Micrographia nova

Griendel, J. F.
Norimbergae: Zieger

Full title

Micrographia nova: sive Nova & curiosa Variorum Minutorum corporum Singularis cujusdam & noviter ab Autore inventi Microscopii Ope Adauctorum & miranda magnitudine repraesentatorum

Full text available online at ECHO – Cultural Heritage Online.

WorldCat summary

The development of the microscope enabled seventeenth century scientists to study and describe a microcosmic world that had until then lain beyond their grasp. Johann Griendel claimed to have improved upon the design of Robert Hooke's instrument, giving it a broader field of vision. His 1687 response to Hooke's 'Micrographia' features thirty-three plates illustrating his observations. 'Micrographia Nova' invited comparison with its progenitor and was criticized by Hooke, among others, for the lesser quality of its illustrations.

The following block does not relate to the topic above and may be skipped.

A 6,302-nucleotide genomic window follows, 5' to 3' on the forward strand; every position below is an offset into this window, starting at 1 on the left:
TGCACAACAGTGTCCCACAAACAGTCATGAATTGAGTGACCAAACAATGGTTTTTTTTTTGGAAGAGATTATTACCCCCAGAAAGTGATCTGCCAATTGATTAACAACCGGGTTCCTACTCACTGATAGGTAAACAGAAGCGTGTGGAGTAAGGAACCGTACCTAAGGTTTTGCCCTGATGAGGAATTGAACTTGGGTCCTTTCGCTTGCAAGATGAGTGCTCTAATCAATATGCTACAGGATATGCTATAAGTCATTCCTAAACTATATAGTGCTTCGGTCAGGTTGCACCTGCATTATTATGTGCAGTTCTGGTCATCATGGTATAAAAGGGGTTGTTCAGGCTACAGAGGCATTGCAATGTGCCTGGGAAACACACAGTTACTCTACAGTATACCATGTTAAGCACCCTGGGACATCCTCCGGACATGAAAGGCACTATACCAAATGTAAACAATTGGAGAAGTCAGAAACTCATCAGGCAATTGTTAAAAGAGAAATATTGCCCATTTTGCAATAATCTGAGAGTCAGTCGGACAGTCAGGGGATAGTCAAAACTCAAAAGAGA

Leeuwenhoek included two figures from this book in Letter 57 and Letter 58 in the summer of 1687. He followed Griendel's figures with his own, showing his more accurate observations.

As suggested by the title, this book has been described as the German counterpart to Hooke’s Micrographia (1665) because Griendel examined and pictured some of the same animals that Hooke did.